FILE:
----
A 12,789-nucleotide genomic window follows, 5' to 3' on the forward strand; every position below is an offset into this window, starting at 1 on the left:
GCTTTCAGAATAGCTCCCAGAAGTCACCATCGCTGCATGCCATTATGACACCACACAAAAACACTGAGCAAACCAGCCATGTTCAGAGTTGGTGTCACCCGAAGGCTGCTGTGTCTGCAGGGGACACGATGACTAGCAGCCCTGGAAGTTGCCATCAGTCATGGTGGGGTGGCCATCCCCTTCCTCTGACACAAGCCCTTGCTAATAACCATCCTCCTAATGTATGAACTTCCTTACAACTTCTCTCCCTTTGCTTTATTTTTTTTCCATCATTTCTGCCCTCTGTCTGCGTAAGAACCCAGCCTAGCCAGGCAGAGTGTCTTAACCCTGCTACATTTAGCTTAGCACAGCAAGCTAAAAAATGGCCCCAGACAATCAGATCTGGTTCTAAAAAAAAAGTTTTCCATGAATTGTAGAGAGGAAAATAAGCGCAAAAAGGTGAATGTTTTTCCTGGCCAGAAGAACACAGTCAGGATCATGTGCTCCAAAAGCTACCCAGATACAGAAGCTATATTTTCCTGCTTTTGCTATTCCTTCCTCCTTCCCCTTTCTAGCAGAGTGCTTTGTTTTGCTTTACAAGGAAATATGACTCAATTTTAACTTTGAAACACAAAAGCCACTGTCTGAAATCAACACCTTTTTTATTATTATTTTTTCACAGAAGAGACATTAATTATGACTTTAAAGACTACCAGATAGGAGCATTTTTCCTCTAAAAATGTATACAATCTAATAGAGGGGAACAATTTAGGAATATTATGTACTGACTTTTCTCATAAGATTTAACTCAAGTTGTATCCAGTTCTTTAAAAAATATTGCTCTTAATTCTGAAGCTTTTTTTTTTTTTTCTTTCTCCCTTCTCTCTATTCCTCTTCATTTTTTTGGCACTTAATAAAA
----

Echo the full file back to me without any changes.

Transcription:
A 12,789-nucleotide genomic window follows, 5' to 3' on the forward strand; every position below is an offset into this window, starting at 1 on the left:
GCTTTCAGAATAGCTCCCAGAAGTCACCATCGCTGCATGCCATTATGACACCACACAAAAACACTGAGCAAACCAGCCATGTTCAGAGTTGGTGTCACCCGAAGGCTGCTGTGTCTGCAGGGGACACGATGACTAGCAGCCCTGGAAGTTGCCATCAGTCATGGTGGGGTGGCCATCCCCTTCCTCTGACACAAGCCCTTGCTAATAACCATCCTCCTAATGTATGAACTTCCTTACAACTTCTCTCCCTTTGCTTTATTTTTTTTCCATCATTTCTGCCCTCTGTCTGCGTAAGAACCCAGCCTAGCCAGGCAGAGTGTCTTAACCCTGCTACATTTAGCTTAGCACAGCAAGCTAAAAAATGGCCCCAGACAATCAGATCTGGTTCTAAAAAAAAAGTTTTCCATGAATTGTAGAGAGGAAAATAAGCGCAAAAAGGTGAATGTTTTTCCTGGCCAGAAGAACACAGTCAGGATCATGTGCTCCAAAAGCTACCCAGATACAGAAGCTATATTTTCCTGCTTTTGCTATTCCTTCCTCCTTCCCCTTTCTAGCAGAGTGCTTTGTTTTGCTTTACAAGGAAATATGACTCAATTTTAACTTTGAAACACAAAAGCCACTGTCTGAAATCAACACCTTTTTTATTATTATTTTTTCACAGAAGAGACATTAATTATGACTTTAAAGACTACCAGATAGGAGCATTTTTCCTCTAAAAATGTATACAATCTAATAGAGGGGAACAATTTAGGAATATTATGTACTGACTTTTCTCATAAGATTTAACTCAAGTTGTATCCAGTTCTTTAAAAAATATTGCTCTTAATTCTGAAGCTTTTTTTTTTTTTTCTTTCTCCCTTCTCTCTATTCCTCTTCATTTTTTTGGCACTTAATAAAA